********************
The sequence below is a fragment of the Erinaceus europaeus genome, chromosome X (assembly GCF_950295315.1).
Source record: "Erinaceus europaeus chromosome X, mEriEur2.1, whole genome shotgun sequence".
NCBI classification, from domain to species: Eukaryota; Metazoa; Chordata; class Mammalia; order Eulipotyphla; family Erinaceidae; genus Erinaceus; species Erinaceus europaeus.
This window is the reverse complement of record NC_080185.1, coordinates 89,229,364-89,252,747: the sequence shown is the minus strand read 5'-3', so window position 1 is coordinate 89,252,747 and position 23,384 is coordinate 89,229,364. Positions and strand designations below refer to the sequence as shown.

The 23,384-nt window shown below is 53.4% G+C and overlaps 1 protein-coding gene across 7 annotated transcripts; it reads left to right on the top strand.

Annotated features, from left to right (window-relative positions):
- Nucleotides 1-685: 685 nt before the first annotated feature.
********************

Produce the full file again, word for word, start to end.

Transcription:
The sequence below is a fragment of the Erinaceus europaeus genome, chromosome X (assembly GCF_950295315.1).
Source record: "Erinaceus europaeus chromosome X, mEriEur2.1, whole genome shotgun sequence".
NCBI classification, from domain to species: Eukaryota; Metazoa; Chordata; class Mammalia; order Eulipotyphla; family Erinaceidae; genus Erinaceus; species Erinaceus europaeus.
This window is the reverse complement of record NC_080185.1, coordinates 89,229,364-89,252,747: the sequence shown is the minus strand read 5'-3', so window position 1 is coordinate 89,252,747 and position 23,384 is coordinate 89,229,364. Positions and strand designations below refer to the sequence as shown.

The 23,384-nt window shown below is 53.4% G+C and overlaps 1 protein-coding gene across 7 annotated transcripts; it reads left to right on the top strand.

Annotated features, from left to right (window-relative positions):
- Nucleotides 1-685: 685 nt before the first annotated feature.